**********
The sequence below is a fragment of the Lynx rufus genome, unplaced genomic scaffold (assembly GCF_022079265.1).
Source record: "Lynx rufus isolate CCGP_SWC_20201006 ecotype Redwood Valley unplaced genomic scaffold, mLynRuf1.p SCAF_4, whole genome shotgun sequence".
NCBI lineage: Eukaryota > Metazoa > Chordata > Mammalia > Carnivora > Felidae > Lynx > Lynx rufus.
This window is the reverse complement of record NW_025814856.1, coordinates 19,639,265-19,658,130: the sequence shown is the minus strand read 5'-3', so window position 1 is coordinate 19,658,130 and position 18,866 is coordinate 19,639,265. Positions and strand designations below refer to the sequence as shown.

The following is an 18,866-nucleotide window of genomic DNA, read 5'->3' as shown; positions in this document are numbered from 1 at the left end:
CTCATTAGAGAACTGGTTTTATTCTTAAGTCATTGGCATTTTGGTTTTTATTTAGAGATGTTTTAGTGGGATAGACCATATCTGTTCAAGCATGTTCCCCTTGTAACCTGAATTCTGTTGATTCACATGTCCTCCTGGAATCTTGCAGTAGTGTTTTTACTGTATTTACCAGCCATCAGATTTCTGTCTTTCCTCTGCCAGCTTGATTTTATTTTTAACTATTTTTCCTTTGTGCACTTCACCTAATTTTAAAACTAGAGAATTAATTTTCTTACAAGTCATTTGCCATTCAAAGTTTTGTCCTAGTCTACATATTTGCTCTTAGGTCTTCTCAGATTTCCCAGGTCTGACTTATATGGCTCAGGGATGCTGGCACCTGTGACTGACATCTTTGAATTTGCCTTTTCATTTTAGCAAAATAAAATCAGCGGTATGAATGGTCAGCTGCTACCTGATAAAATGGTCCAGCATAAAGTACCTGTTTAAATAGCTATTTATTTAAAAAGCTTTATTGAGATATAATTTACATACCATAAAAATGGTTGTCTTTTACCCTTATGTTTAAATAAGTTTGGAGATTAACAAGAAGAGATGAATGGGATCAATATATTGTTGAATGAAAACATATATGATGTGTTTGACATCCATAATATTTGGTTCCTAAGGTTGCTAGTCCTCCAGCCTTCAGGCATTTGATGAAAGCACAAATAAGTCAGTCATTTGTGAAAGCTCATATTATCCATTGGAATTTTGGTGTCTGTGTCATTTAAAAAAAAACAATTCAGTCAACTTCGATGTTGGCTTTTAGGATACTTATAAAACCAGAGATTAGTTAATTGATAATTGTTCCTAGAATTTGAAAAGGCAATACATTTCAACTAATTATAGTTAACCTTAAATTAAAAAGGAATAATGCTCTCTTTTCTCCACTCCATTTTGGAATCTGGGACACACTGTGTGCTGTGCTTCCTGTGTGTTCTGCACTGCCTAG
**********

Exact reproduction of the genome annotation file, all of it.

The sequence below is a fragment of the Lynx rufus genome, unplaced genomic scaffold (assembly GCF_022079265.1).
Source record: "Lynx rufus isolate CCGP_SWC_20201006 ecotype Redwood Valley unplaced genomic scaffold, mLynRuf1.p SCAF_4, whole genome shotgun sequence".
NCBI lineage: Eukaryota > Metazoa > Chordata > Mammalia > Carnivora > Felidae > Lynx > Lynx rufus.
This window is the reverse complement of record NW_025814856.1, coordinates 19,639,265-19,658,130: the sequence shown is the minus strand read 5'-3', so window position 1 is coordinate 19,658,130 and position 18,866 is coordinate 19,639,265. Positions and strand designations below refer to the sequence as shown.

The following is an 18,866-nucleotide window of genomic DNA, read 5'->3' as shown; positions in this document are numbered from 1 at the left end:
CTCATTAGAGAACTGGTTTTATTCTTAAGTCATTGGCATTTTGGTTTTTATTTAGAGATGTTTTAGTGGGATAGACCATATCTGTTCAAGCATGTTCCCCTTGTAACCTGAATTCTGTTGATTCACATGTCCTCCTGGAATCTTGCAGTAGTGTTTTTACTGTATTTACCAGCCATCAGATTTCTGTCTTTCCTCTGCCAGCTTGATTTTATTTTTAACTATTTTTCCTTTGTGCACTTCACCTAATTTTAAAACTAGAGAATTAATTTTCTTACAAGTCATTTGCCATTCAAAGTTTTGTCCTAGTCTACATATTTGCTCTTAGGTCTTCTCAGATTTCCCAGGTCTGACTTATATGGCTCAGGGATGCTGGCACCTGTGACTGACATCTTTGAATTTGCCTTTTCATTTTAGCAAAATAAAATCAGCGGTATGAATGGTCAGCTGCTACCTGATAAAATGGTCCAGCATAAAGTACCTGTTTAAATAGCTATTTATTTAAAAAGCTTTATTGAGATATAATTTACATACCATAAAAATGGTTGTCTTTTACCCTTATGTTTAAATAAGTTTGGAGATTAACAAGAAGAGATGAATGGGATCAATATATTGTTGAATGAAAACATATATGATGTGTTTGACATCCATAATATTTGGTTCCTAAGGTTGCTAGTCCTCCAGCCTTCAGGCATTTGATGAAAGCACAAATAAGTCAGTCATTTGTGAAAGCTCATATTATCCATTGGAATTTTGGTGTCTGTGTCATTTAAAAAAAAACAATTCAGTCAACTTCGATGTTGGCTTTTAGGATACTTATAAAACCAGAGATTAGTTAATTGATAATTGTTCCTAGAATTTGAAAAGGCAATACATTTCAACTAATTATAGTTAACCTTAAATTAAAAAGGAATAATGCTCTCTTTTCTCCACTCCATTTTGGAATCTGGGACACACTGTGTGCTGTGCTTCCTGTGTGTTCTGCACTGCCTAG